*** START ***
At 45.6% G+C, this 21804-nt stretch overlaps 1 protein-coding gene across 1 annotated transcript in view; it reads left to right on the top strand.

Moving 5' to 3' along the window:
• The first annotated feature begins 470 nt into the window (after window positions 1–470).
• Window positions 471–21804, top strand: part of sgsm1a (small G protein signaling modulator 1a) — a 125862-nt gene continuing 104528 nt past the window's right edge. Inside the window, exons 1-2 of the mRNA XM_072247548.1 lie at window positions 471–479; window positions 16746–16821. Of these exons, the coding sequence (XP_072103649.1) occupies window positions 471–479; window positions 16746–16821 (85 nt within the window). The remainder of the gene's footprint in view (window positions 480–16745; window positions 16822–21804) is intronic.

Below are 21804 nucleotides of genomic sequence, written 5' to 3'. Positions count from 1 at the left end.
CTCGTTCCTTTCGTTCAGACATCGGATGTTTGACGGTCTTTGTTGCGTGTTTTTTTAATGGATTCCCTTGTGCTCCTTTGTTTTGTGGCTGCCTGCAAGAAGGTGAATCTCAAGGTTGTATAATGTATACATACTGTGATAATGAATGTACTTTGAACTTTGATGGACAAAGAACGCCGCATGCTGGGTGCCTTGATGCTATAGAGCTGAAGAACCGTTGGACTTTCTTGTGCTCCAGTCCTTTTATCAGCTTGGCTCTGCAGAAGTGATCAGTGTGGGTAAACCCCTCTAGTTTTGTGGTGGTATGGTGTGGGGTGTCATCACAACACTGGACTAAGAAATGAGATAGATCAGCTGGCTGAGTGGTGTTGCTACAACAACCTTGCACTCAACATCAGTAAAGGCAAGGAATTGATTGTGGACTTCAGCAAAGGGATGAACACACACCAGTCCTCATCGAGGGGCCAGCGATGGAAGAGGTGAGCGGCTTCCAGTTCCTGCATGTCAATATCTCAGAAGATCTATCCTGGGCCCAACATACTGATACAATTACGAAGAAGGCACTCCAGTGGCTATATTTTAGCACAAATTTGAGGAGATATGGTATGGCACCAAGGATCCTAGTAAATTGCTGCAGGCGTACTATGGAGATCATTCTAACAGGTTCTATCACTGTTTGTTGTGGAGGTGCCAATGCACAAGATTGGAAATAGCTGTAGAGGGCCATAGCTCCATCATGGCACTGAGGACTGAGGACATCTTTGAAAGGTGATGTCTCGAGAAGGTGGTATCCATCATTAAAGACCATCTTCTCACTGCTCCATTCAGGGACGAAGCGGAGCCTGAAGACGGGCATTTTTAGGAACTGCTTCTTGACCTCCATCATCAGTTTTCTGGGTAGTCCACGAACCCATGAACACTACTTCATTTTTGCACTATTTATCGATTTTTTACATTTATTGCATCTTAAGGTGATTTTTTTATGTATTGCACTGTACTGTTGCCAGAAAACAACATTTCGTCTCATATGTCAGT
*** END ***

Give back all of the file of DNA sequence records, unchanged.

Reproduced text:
At 45.6% G+C, this 21804-nt stretch overlaps 1 protein-coding gene across 1 annotated transcript in view; it reads left to right on the top strand.

Moving 5' to 3' along the window:
• The first annotated feature begins 470 nt into the window (after window positions 1–470).
• Window positions 471–21804, top strand: part of sgsm1a (small G protein signaling modulator 1a) — a 125862-nt gene continuing 104528 nt past the window's right edge. Inside the window, exons 1-2 of the mRNA XM_072247548.1 lie at window positions 471–479; window positions 16746–16821. Of these exons, the coding sequence (XP_072103649.1) occupies window positions 471–479; window positions 16746–16821 (85 nt within the window). The remainder of the gene's footprint in view (window positions 480–16745; window positions 16822–21804) is intronic.

Below are 21804 nucleotides of genomic sequence, written 5' to 3'. Positions count from 1 at the left end.
CTCGTTCCTTTCGTTCAGACATCGGATGTTTGACGGTCTTTGTTGCGTGTTTTTTTAATGGATTCCCTTGTGCTCCTTTGTTTTGTGGCTGCCTGCAAGAAGGTGAATCTCAAGGTTGTATAATGTATACATACTGTGATAATGAATGTACTTTGAACTTTGATGGACAAAGAACGCCGCATGCTGGGTGCCTTGATGCTATAGAGCTGAAGAACCGTTGGACTTTCTTGTGCTCCAGTCCTTTTATCAGCTTGGCTCTGCAGAAGTGATCAGTGTGGGTAAACCCCTCTAGTTTTGTGGTGGTATGGTGTGGGGTGTCATCACAACACTGGACTAAGAAATGAGATAGATCAGCTGGCTGAGTGGTGTTGCTACAACAACCTTGCACTCAACATCAGTAAAGGCAAGGAATTGATTGTGGACTTCAGCAAAGGGATGAACACACACCAGTCCTCATCGAGGGGCCAGCGATGGAAGAGGTGAGCGGCTTCCAGTTCCTGCATGTCAATATCTCAGAAGATCTATCCTGGGCCCAACATACTGATACAATTACGAAGAAGGCACTCCAGTGGCTATATTTTAGCACAAATTTGAGGAGATATGGTATGGCACCAAGGATCCTAGTAAATTGCTGCAGGCGTACTATGGAGATCATTCTAACAGGTTCTATCACTGTTTGTTGTGGAGGTGCCAATGCACAAGATTGGAAATAGCTGTAGAGGGCCATAGCTCCATCATGGCACTGAGGACTGAGGACATCTTTGAAAGGTGATGTCTCGAGAAGGTGGTATCCATCATTAAAGACCATCTTCTCACTGCTCCATTCAGGGACGAAGCGGAGCCTGAAGACGGGCATTTTTAGGAACTGCTTCTTGACCTCCATCATCAGTTTTCTGGGTAGTCCACGAACCCATGAACACTACTTCATTTTTGCACTATTTATCGATTTTTTACATTTATTGCATCTTAAGGTGATTTTTTTATGTATTGCACTGTACTGTTGCCAGAAAACAACATTTCGTCTCATATGTCAGT